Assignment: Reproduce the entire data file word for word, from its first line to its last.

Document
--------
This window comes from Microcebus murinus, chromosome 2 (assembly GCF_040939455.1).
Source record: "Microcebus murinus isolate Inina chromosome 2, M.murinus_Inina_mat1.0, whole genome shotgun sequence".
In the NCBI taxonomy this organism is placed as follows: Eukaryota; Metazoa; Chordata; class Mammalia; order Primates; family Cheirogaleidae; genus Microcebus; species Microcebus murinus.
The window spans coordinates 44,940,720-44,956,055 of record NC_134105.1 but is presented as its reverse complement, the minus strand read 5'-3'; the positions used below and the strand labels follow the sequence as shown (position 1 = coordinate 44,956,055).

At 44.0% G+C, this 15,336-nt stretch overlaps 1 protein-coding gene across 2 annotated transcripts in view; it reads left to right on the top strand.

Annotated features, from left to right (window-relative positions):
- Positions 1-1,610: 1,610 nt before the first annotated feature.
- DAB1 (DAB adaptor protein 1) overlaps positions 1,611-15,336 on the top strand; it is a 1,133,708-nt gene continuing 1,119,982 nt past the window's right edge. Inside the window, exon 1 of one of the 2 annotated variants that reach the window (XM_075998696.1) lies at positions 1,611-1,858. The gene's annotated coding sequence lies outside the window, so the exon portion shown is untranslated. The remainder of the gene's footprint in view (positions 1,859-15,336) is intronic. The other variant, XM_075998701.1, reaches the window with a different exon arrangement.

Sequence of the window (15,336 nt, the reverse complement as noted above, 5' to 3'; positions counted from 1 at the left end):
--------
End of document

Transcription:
This window comes from Microcebus murinus, chromosome 2 (assembly GCF_040939455.1).
Source record: "Microcebus murinus isolate Inina chromosome 2, M.murinus_Inina_mat1.0, whole genome shotgun sequence".
In the NCBI taxonomy this organism is placed as follows: Eukaryota; Metazoa; Chordata; class Mammalia; order Primates; family Cheirogaleidae; genus Microcebus; species Microcebus murinus.
The window spans coordinates 44,940,720-44,956,055 of record NC_134105.1 but is presented as its reverse complement, the minus strand read 5'-3'; the positions used below and the strand labels follow the sequence as shown (position 1 = coordinate 44,956,055).

At 44.0% G+C, this 15,336-nt stretch overlaps 1 protein-coding gene across 2 annotated transcripts in view; it reads left to right on the top strand.

Annotated features, from left to right (window-relative positions):
- Positions 1-1,610: 1,610 nt before the first annotated feature.
- DAB1 (DAB adaptor protein 1) overlaps positions 1,611-15,336 on the top strand; it is a 1,133,708-nt gene continuing 1,119,982 nt past the window's right edge. Inside the window, exon 1 of one of the 2 annotated variants that reach the window (XM_075998696.1) lies at positions 1,611-1,858. The gene's annotated coding sequence lies outside the window, so the exon portion shown is untranslated. The remainder of the gene's footprint in view (positions 1,859-15,336) is intronic. The other variant, XM_075998701.1, reaches the window with a different exon arrangement.

Sequence of the window (15,336 nt, the reverse complement as noted above, 5' to 3'; positions counted from 1 at the left end):